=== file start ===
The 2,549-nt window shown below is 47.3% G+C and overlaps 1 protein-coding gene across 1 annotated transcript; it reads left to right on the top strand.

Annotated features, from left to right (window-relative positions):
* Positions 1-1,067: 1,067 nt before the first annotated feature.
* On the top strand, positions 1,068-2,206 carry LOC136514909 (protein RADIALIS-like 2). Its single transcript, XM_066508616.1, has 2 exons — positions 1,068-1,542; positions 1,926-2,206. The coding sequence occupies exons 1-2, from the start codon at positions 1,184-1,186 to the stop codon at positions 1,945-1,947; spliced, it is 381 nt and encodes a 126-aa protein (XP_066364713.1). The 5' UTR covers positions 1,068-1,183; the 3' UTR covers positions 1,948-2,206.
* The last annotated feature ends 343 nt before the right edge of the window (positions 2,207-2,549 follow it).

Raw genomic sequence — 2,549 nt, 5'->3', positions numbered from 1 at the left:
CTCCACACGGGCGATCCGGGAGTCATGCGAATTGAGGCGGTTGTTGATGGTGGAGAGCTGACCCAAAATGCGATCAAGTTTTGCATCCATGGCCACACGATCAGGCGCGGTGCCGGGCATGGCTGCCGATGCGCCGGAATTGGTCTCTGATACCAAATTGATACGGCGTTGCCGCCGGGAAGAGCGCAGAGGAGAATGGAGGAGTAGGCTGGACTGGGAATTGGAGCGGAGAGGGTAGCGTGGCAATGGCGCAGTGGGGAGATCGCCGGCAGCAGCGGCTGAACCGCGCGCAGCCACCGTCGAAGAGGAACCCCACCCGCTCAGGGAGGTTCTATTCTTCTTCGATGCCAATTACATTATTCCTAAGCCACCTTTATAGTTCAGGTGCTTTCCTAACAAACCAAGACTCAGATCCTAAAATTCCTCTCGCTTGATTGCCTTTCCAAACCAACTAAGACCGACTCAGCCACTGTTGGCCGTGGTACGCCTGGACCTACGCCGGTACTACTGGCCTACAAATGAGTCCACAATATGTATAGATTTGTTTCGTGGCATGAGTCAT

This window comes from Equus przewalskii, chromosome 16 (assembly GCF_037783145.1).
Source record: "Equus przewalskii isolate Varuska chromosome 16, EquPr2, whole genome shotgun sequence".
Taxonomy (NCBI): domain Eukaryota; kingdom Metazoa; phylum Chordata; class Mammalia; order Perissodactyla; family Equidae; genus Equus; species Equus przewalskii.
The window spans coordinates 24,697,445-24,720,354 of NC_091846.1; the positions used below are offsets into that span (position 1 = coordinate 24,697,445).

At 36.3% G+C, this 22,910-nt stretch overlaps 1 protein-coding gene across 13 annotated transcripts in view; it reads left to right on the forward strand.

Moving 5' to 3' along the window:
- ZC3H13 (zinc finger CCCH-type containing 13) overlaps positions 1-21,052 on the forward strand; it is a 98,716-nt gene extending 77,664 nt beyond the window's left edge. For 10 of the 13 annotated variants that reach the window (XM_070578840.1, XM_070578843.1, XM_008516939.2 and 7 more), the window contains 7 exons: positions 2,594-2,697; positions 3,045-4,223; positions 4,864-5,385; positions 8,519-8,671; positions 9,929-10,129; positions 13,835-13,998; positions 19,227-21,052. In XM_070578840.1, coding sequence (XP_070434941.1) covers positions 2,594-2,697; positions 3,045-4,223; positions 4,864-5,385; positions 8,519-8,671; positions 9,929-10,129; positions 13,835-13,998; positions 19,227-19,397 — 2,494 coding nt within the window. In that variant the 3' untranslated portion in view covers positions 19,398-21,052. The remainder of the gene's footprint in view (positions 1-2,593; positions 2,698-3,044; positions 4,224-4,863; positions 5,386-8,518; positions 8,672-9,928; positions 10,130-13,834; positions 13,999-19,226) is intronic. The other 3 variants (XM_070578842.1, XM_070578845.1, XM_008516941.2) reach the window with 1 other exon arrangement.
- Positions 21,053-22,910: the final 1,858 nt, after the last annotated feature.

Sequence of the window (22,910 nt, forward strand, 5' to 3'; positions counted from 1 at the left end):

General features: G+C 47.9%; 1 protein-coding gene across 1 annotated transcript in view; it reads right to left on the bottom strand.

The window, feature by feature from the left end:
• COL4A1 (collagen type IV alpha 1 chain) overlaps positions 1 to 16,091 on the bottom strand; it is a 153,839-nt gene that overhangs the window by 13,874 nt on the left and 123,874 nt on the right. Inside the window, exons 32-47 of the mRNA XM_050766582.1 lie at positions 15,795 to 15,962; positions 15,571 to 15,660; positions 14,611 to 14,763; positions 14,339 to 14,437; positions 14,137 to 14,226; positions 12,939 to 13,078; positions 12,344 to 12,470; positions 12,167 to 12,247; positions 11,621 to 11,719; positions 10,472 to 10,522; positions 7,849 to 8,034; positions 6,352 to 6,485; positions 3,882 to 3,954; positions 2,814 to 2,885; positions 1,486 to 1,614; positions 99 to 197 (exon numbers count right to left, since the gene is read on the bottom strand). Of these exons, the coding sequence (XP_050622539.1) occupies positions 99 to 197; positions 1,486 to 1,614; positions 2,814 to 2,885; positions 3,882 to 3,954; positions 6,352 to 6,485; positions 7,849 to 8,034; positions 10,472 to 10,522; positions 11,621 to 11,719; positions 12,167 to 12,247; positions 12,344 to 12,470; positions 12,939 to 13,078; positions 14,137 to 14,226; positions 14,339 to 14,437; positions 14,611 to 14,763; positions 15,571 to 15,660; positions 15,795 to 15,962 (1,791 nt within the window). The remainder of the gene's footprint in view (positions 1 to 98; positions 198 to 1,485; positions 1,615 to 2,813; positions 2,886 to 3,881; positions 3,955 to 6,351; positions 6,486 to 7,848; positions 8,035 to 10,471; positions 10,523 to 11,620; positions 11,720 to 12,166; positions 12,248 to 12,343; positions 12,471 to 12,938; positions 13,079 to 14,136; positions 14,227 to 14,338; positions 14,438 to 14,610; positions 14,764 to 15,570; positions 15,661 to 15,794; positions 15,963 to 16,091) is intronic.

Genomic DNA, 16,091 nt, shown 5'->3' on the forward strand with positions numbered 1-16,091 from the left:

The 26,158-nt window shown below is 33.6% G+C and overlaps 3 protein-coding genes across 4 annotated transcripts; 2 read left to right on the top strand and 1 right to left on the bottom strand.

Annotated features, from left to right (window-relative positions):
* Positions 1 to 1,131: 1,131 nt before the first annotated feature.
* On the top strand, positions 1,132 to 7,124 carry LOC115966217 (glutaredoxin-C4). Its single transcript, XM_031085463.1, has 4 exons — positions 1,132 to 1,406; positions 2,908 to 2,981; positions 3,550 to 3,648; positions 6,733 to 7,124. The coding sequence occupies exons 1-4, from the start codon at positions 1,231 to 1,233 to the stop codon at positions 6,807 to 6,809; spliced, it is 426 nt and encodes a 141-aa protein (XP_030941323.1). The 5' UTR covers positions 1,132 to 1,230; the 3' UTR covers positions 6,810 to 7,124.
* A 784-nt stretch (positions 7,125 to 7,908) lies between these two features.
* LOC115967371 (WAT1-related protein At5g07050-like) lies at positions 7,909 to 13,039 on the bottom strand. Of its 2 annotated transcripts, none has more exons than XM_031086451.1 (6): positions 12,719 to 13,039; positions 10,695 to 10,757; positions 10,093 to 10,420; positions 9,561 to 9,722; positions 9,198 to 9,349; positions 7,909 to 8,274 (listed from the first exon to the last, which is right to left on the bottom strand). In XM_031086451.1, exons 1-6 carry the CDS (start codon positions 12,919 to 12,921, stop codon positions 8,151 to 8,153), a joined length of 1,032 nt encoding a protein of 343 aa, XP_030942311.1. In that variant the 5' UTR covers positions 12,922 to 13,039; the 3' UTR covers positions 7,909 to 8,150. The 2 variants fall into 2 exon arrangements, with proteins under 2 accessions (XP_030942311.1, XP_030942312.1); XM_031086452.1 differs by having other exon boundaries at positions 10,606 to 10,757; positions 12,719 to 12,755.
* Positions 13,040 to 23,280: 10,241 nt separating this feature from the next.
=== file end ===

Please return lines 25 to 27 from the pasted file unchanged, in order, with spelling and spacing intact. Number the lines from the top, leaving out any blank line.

* A 784-nt stretch (positions 7,125 to 7,908) lies between these two features.
* LOC115967371 (WAT1-related protein At5g07050-like) lies at positions 7,909 to 13,039 on the bottom strand. Of its 2 annotated transcripts, none has more exons than XM_031086451.1 (6): positions 12,719 to 13,039; positions 10,695 to 10,757; positions 10,093 to 10,420; positions 9,561 to 9,722; positions 9,198 to 9,349; positions 7,909 to 8,274 (listed from the first exon to the last, which is right to left on the bottom strand). In XM_031086451.1, exons 1-6 carry the CDS (start codon positions 12,919 to 12,921, stop codon positions 8,151 to 8,153), a joined length of 1,032 nt encoding a protein of 343 aa, XP_030942311.1. In that variant the 5' UTR covers positions 12,922 to 13,039; the 3' UTR covers positions 7,909 to 8,150. The 2 variants fall into 2 exon arrangements, with proteins under 2 accessions (XP_030942311.1, XP_030942312.1); XM_031086452.1 differs by having other exon boundaries at positions 10,606 to 10,757; positions 12,719 to 12,755.
* Positions 13,040 to 23,280: 10,241 nt separating this feature from the next.